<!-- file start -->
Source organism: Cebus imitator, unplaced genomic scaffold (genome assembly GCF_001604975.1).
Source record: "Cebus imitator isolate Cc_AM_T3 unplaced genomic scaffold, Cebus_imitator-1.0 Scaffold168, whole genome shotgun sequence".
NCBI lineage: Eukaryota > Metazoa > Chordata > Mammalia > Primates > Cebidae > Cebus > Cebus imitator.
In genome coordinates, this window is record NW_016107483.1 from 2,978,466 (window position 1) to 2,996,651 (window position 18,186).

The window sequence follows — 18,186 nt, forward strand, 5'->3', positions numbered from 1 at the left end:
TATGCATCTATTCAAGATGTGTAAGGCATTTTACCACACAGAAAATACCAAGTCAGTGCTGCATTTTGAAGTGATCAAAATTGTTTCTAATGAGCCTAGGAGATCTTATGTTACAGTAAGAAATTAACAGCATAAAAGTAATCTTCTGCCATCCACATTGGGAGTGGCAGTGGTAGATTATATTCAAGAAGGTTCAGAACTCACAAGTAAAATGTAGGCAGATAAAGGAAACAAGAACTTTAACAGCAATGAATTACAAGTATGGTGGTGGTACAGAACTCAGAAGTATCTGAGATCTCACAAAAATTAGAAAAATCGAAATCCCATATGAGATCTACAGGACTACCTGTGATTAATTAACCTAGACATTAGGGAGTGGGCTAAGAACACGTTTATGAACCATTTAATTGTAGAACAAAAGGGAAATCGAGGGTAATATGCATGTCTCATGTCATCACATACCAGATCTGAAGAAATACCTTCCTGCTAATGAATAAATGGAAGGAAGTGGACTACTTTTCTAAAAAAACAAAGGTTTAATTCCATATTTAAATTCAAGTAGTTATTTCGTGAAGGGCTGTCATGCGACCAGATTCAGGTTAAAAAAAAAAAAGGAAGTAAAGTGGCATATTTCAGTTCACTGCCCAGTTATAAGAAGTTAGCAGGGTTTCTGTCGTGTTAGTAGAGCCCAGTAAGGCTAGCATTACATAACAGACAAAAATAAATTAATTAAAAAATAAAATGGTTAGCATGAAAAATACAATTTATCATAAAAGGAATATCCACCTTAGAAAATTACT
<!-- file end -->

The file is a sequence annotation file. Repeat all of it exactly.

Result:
Source organism: Cebus imitator, unplaced genomic scaffold (genome assembly GCF_001604975.1).
Source record: "Cebus imitator isolate Cc_AM_T3 unplaced genomic scaffold, Cebus_imitator-1.0 Scaffold168, whole genome shotgun sequence".
NCBI lineage: Eukaryota > Metazoa > Chordata > Mammalia > Primates > Cebidae > Cebus > Cebus imitator.
In genome coordinates, this window is record NW_016107483.1 from 2,978,466 (window position 1) to 2,996,651 (window position 18,186).

The window sequence follows — 18,186 nt, forward strand, 5'->3', positions numbered from 1 at the left end:
TATGCATCTATTCAAGATGTGTAAGGCATTTTACCACACAGAAAATACCAAGTCAGTGCTGCATTTTGAAGTGATCAAAATTGTTTCTAATGAGCCTAGGAGATCTTATGTTACAGTAAGAAATTAACAGCATAAAAGTAATCTTCTGCCATCCACATTGGGAGTGGCAGTGGTAGATTATATTCAAGAAGGTTCAGAACTCACAAGTAAAATGTAGGCAGATAAAGGAAACAAGAACTTTAACAGCAATGAATTACAAGTATGGTGGTGGTACAGAACTCAGAAGTATCTGAGATCTCACAAAAATTAGAAAAATCGAAATCCCATATGAGATCTACAGGACTACCTGTGATTAATTAACCTAGACATTAGGGAGTGGGCTAAGAACACGTTTATGAACCATTTAATTGTAGAACAAAAGGGAAATCGAGGGTAATATGCATGTCTCATGTCATCACATACCAGATCTGAAGAAATACCTTCCTGCTAATGAATAAATGGAAGGAAGTGGACTACTTTTCTAAAAAAACAAAGGTTTAATTCCATATTTAAATTCAAGTAGTTATTTCGTGAAGGGCTGTCATGCGACCAGATTCAGGTTAAAAAAAAAAAAGGAAGTAAAGTGGCATATTTCAGTTCACTGCCCAGTTATAAGAAGTTAGCAGGGTTTCTGTCGTGTTAGTAGAGCCCAGTAAGGCTAGCATTACATAACAGACAAAAATAAATTAATTAAAAAATAAAATGGTTAGCATGAAAAATACAATTTATCATAAAAGGAATATCCACCTTAGAAAATTACT